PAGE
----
We’ve reached a milestone here, mommas.
My sweet blonde cherub has blossomed into a beautiful young woman. It’s hard for me to believe that we started with kindergarten at home, I blinked, and now we’re here. In the high school years.
In our area of the country, I have LOADS of friends who homeschool. Networking and support systems are prevalent in the preschool and early elementary years here. As kids get older, our homeschooling circles have gotten smaller and smaller. When we reach the middle school and high school years, the number of homeschooling families seems to dwindle.
Rachel and I had a long talk about this — she’s seen her friends move away to other states, while others head back to brick and mortar schools full time. Together, we decided that homeschooling is the very best choice for our family.
Today, I’m sharing all the things we’re doing in our homeschool for high school, with a classical approach. I want to encourage you that you don’t have to shoulder all of this on your own.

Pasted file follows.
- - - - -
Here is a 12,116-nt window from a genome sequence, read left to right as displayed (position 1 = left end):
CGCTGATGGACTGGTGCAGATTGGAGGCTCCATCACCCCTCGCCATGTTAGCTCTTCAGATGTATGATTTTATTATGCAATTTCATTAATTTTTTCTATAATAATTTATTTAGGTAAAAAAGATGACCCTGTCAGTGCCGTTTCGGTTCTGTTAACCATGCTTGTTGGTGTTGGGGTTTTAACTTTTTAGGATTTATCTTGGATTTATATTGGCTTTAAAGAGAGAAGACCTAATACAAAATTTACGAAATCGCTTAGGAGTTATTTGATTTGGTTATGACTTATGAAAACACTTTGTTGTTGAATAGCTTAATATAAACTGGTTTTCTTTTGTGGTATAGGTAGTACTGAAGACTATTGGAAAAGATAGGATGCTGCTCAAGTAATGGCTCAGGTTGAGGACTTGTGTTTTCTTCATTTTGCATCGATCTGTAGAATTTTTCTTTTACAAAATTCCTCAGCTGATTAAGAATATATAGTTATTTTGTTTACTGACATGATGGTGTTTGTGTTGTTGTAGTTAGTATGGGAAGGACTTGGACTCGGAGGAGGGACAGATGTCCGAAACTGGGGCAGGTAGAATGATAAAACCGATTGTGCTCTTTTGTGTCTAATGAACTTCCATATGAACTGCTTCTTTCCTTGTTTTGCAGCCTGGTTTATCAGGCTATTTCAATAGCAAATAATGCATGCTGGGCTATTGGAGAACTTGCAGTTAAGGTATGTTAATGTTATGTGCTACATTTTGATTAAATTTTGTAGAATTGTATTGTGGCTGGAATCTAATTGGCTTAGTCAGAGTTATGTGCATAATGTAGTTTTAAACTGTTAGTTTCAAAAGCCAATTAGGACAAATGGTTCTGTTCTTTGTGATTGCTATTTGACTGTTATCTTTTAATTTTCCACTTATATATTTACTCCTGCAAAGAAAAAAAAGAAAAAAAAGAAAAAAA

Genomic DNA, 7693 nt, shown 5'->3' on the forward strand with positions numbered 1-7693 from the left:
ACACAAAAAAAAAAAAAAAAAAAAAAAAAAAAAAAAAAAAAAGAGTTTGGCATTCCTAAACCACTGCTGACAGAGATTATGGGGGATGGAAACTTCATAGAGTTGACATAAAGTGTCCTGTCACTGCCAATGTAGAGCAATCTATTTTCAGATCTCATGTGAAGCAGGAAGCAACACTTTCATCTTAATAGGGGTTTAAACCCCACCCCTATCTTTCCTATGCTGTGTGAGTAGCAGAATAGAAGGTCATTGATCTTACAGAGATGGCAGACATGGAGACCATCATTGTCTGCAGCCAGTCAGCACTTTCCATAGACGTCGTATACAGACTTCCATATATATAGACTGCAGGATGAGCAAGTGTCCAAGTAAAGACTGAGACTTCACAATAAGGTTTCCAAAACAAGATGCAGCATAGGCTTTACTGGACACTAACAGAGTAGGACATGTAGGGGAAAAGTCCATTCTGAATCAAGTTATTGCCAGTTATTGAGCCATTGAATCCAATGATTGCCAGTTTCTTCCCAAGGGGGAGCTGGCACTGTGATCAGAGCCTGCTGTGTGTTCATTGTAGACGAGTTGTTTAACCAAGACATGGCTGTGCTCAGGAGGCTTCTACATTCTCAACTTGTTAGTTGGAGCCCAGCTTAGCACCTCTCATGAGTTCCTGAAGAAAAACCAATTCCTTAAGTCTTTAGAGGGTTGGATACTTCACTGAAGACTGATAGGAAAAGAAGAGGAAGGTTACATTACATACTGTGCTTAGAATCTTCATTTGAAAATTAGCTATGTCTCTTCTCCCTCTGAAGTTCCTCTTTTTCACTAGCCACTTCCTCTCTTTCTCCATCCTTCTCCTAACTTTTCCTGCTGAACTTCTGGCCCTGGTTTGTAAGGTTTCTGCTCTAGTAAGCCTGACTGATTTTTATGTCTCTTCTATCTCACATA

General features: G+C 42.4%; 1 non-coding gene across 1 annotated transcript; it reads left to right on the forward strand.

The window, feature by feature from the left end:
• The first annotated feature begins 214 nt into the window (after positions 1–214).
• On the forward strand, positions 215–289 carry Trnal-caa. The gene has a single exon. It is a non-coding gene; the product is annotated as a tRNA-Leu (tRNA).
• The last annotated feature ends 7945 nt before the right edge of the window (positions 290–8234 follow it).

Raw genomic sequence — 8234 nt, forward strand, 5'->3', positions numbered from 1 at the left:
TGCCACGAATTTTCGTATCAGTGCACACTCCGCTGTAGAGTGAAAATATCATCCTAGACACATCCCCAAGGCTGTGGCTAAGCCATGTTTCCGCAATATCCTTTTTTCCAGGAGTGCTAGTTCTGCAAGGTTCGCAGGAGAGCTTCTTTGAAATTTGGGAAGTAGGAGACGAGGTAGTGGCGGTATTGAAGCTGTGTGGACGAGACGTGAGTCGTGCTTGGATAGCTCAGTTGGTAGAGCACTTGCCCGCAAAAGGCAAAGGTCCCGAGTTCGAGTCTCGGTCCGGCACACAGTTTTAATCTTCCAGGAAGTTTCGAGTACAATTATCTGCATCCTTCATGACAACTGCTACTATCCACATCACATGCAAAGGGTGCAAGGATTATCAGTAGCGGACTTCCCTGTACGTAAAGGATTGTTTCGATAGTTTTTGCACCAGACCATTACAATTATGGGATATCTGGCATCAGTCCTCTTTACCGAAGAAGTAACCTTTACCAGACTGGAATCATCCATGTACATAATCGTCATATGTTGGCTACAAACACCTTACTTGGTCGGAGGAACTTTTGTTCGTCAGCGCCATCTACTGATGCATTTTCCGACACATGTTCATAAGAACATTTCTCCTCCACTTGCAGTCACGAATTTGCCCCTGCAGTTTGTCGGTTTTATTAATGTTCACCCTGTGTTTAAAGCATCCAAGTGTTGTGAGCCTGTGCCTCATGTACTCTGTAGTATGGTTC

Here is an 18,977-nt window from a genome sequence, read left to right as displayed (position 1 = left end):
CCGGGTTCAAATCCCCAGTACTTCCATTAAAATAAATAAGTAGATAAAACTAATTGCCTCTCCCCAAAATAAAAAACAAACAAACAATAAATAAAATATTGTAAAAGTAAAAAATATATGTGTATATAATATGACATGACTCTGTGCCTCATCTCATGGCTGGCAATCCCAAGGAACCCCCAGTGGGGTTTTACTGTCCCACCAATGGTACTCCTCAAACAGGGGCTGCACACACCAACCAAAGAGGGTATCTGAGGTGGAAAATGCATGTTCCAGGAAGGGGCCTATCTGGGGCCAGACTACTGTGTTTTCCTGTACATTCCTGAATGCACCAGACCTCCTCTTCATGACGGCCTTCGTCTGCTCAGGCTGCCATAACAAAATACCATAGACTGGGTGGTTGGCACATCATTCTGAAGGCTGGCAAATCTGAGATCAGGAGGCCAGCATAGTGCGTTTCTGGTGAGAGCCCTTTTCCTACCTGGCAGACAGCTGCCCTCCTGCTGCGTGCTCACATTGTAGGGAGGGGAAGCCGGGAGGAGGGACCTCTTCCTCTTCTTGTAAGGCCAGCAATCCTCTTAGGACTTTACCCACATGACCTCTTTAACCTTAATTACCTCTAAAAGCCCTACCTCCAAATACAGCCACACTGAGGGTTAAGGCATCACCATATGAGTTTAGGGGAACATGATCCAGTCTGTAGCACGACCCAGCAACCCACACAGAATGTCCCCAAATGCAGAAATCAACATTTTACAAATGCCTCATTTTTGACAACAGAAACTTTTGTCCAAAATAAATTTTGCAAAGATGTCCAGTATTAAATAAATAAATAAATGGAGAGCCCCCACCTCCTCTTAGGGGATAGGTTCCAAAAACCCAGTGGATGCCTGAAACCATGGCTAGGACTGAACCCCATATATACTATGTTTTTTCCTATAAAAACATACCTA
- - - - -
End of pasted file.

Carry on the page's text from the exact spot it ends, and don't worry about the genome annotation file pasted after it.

As Rachel moves into high school, homeschooling is pretty hands off for me. We actually outsource all of our classes, between our local cottage school program (classes one day per week) as well as the Memoria Press Online Academy. I’ve moved from primary teacher to more of a facilitator. And it’s a pretty awesome place to land.
Memoria Press Homeschool – Classical Studies
Aeschylus was the first of the three great tragic playwrights. The Oresteia is the exciting trilogy about the end of the curse of the House of Atreus. Join Orestes as he seeks to revenge his father's murder, but discovers, along with us, that revenge only begets revenge – that mercy and litigation are the better ends of justice.
Sophocles, “famous for wisdom,” won the playwright competition at the Festival of Dionysus many times. Here is the story of Oedipus, fated to unknowingly kill his father and marry his mother. This is the great myth, influencing all subsequent literature. Fate, free will, the quest for knowledge and truth—the glory and downfall of Western civilization.